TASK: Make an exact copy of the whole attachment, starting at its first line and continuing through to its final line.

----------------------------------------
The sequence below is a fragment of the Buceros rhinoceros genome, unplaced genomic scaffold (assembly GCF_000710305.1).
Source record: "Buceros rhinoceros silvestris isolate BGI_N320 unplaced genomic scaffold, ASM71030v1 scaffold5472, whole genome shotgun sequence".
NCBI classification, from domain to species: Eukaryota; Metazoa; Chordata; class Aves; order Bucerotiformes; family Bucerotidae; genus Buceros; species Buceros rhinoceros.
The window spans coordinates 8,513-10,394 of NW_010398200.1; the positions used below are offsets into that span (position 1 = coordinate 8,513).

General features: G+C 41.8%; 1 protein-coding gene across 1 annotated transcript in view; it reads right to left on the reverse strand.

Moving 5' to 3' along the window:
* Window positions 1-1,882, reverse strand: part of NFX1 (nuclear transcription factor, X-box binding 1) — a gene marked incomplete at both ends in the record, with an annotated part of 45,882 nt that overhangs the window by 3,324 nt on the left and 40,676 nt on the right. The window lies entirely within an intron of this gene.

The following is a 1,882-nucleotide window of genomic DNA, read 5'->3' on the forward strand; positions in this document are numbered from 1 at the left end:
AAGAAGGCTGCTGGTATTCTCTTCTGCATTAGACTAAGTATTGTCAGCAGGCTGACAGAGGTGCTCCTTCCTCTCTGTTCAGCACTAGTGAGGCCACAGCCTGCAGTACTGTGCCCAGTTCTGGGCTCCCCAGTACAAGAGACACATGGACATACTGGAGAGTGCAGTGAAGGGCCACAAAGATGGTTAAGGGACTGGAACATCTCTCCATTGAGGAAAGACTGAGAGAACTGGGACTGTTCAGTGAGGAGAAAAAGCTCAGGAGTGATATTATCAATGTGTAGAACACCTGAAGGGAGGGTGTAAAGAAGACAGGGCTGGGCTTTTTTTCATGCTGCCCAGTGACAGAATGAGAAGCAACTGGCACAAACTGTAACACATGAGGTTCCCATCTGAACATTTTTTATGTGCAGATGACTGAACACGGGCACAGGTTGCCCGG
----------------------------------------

The sequence below is a fragment of the Buceros rhinoceros genome, unplaced genomic scaffold (assembly GCF_000710305.1).
Source record: "Buceros rhinoceros silvestris isolate BGI_N320 unplaced genomic scaffold, ASM71030v1 scaffold5472, whole genome shotgun sequence".
NCBI classification, from domain to species: Eukaryota; Metazoa; Chordata; class Aves; order Bucerotiformes; family Bucerotidae; genus Buceros; species Buceros rhinoceros.
The window spans coordinates 8,513-10,394 of NW_010398200.1; the positions used below are offsets into that span (position 1 = coordinate 8,513).

General features: G+C 41.8%; 1 protein-coding gene across 1 annotated transcript in view; it reads right to left on the reverse strand.

Moving 5' to 3' along the window:
* Window positions 1-1,882, reverse strand: part of NFX1 (nuclear transcription factor, X-box binding 1) — a gene marked incomplete at both ends in the record, with an annotated part of 45,882 nt that overhangs the window by 3,324 nt on the left and 40,676 nt on the right. The window lies entirely within an intron of this gene.

The following is a 1,882-nucleotide window of genomic DNA, read 5'->3' on the forward strand; positions in this document are numbered from 1 at the left end:
AAGAAGGCTGCTGGTATTCTCTTCTGCATTAGACTAAGTATTGTCAGCAGGCTGACAGAGGTGCTCCTTCCTCTCTGTTCAGCACTAGTGAGGCCACAGCCTGCAGTACTGTGCCCAGTTCTGGGCTCCCCAGTACAAGAGACACATGGACATACTGGAGAGTGCAGTGAAGGGCCACAAAGATGGTTAAGGGACTGGAACATCTCTCCATTGAGGAAAGACTGAGAGAACTGGGACTGTTCAGTGAGGAGAAAAAGCTCAGGAGTGATATTATCAATGTGTAGAACACCTGAAGGGAGGGTGTAAAGAAGACAGGGCTGGGCTTTTTTTCATGCTGCCCAGTGACAGAATGAGAAGCAACTGGCACAAACTGTAACACATGAGGTTCCCATCTGAACATTTTTTATGTGCAGATGACTGAACACGGGCACAGGTTGCCCGG